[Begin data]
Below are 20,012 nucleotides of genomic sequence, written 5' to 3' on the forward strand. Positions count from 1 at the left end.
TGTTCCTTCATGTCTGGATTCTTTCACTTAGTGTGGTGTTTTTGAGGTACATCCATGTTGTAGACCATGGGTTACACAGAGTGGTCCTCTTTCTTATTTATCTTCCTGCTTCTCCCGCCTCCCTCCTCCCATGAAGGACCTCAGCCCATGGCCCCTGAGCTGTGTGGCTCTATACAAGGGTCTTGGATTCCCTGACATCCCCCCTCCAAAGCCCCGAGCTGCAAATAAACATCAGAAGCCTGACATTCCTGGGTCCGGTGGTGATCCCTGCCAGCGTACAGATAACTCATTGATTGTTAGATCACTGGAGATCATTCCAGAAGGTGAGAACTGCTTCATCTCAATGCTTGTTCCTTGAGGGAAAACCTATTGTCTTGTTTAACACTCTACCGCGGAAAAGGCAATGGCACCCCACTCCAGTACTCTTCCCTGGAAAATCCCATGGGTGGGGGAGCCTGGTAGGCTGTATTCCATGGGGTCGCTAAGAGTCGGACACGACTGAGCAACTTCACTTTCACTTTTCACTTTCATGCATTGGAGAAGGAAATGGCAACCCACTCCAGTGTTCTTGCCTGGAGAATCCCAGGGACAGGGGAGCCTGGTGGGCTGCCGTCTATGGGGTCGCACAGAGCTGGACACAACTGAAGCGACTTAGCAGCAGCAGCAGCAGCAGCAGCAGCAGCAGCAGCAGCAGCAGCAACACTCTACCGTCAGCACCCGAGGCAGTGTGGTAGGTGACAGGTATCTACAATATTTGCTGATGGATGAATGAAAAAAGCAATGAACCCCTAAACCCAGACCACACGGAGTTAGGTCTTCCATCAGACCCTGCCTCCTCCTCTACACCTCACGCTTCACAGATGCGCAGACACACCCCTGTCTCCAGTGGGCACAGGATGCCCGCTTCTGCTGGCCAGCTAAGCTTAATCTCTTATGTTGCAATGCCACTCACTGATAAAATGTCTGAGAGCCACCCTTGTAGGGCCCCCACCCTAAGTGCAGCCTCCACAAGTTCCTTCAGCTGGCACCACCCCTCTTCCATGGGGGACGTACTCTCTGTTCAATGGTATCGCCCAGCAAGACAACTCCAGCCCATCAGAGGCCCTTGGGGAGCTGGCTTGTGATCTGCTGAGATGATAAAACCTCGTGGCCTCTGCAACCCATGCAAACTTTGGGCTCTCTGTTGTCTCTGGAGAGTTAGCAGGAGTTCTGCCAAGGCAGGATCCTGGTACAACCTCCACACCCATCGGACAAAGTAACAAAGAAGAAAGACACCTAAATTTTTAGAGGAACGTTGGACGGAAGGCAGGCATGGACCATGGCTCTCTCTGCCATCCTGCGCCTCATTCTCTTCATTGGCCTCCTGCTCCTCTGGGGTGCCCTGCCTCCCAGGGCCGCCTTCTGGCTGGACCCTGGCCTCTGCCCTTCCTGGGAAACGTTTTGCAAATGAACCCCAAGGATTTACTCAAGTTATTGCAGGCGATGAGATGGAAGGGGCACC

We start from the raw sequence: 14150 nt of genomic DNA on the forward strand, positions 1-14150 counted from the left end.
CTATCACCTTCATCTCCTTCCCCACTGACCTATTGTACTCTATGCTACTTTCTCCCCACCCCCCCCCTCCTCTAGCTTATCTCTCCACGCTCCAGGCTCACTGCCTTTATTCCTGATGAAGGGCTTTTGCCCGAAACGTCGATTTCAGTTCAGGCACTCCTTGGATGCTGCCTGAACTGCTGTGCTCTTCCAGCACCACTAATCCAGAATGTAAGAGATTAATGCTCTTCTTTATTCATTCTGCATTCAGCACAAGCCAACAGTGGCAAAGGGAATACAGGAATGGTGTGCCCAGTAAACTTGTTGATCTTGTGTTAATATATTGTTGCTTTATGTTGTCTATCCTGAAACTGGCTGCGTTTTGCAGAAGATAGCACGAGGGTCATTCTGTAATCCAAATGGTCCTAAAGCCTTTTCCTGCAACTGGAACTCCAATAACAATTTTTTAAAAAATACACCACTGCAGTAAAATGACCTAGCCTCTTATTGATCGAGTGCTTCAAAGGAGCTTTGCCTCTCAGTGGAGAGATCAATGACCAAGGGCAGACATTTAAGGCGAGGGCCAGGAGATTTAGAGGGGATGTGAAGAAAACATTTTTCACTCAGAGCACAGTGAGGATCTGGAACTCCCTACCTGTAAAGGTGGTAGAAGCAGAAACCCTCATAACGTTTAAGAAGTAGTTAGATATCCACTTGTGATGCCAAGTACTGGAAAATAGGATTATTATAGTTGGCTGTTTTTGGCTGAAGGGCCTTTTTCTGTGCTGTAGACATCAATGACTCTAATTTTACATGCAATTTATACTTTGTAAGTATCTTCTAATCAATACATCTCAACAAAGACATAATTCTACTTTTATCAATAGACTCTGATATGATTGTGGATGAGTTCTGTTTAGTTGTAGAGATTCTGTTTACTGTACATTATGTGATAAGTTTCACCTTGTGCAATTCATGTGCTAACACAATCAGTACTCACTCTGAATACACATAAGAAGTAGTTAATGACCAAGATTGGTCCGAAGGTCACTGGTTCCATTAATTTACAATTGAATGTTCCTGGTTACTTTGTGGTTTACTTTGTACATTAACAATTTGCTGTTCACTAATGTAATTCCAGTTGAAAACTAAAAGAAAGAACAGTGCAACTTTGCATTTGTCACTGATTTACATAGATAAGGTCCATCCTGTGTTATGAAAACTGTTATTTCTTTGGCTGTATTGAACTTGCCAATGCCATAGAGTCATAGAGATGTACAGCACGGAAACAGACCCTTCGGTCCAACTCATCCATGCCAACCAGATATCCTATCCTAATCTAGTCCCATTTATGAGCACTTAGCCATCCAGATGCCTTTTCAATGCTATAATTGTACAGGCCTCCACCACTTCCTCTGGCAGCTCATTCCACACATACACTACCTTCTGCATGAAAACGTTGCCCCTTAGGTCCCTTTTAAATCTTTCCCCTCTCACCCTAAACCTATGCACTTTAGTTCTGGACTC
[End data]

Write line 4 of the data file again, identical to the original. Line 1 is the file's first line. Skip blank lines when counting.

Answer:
CTATCACCTTCATCTCCTTCCCCACTGACCTATTGTACTCTATGCTACTTTCTCCCCACCCCCCCCCTCCTCTAGCTTATCTCTCCACGCTCCAGGCTCACTGCCTTTATTCCTGATGAAGGGCTTTTGCCCGAAACGTCGATTTCAGTTCAGGCACTCCTTGGATGCTGCCTGAACTGCTGTGCTCTTCCAGCACCACTAATCCAGAATGTAAGAGATTAATGCTCTTCTTTATTCATTCTGCATTCAGCACAAGCCAACAGTGGCAAAGGGAATACAGGAATGGTGTGCCCAGTAAACTTGTTGATCTTGTGTTAATATATTGTTGCTTTATGTTGTCTATCCTGAAACTGGCTGCGTTTTGCAGAAGATAGCACGAGGGTCATTCTGTAATCCAAATGGTCCTAAAGCCTTTTCCTGCAACTGGAACTCCAATAACAATTTTTTAAAAAATACACCACTGCAGTAAAATGACCTAGCCTCTTATTGATCGAGTGCTTCAAAGGAGCTTTGCCTCTCAGTGGAGAGATCAATGACCAAGGGCAGACATTTAAGGCGAGGGCCAGGAGATTTAGAGGGGATGTGAAGAAAACATTTTTCACTCAGAGCACAGTGAGGATCTGGAACTCCCTACCTGTAAAGGTGGTAGAAGCAGAAACCCTCATAACGTTTAAGAAGTAGTTAGATATCCACTTGTGATGCCAAGTACTGGAAAATAGGATTATTATAGTTGGCTGTTTTTGGCTGAAGGGCCTTTTTCTGTGCTGTAGACATCAATGACTCTAATTTTACATGCAATTTATACTTTGTAAGTATCTTCTAATCAATACATCTCAACAAAGACATAATTCTACTTTTATCAATAGACTCTGATATGATTGTGGATGAGTTCTGTTTAGTTGTAGAGATTCTGTTTACTGTACATTATGTGATAAGTTTCACCTTGTGCAATTCATGTGCTAACACAATCAGTACTCACTCTGAATACACATAAGAAGTAGTTAATGACCAAGATTGGTCCGAAGGTCACTGGTTCCATTAATTTACAATTGAATGTTCCTGGTTACTTTGTGGTTTACTTTGTACATTAACAATTTGCTGTTCACTAATGTAATTCCAGTTGAAAACTAAAAGAAAGAACAGTGCAACTTTGCATTTGTCACTGATTTACATAGATAAGGTCCATCCTGTGTTATGAAAACTGTTATTTCTTTGGCTGTATTGAACTTGCCAATGCCATAGAGTCATAGAGATGTACAGCACGGAAACAGACCCTTCGGTCCAACTCATCCATGCCAACCAGATATCCTATCCTAATCTAGTCCCATTTATGAGCACTTAGCCATCCAGATGCCTTTTCAATGCTATAATTGTACAGGCCTCCACCACTTCCTCTGGCAGCTCATTCCACACATACACTACCTTCTGCATGAAAACGTTGCCCCTTAGGTCCCTTTTAAATCTTTCCCCTCTCACCCTAAACCTATGCACTTTAGTTCTGGACTC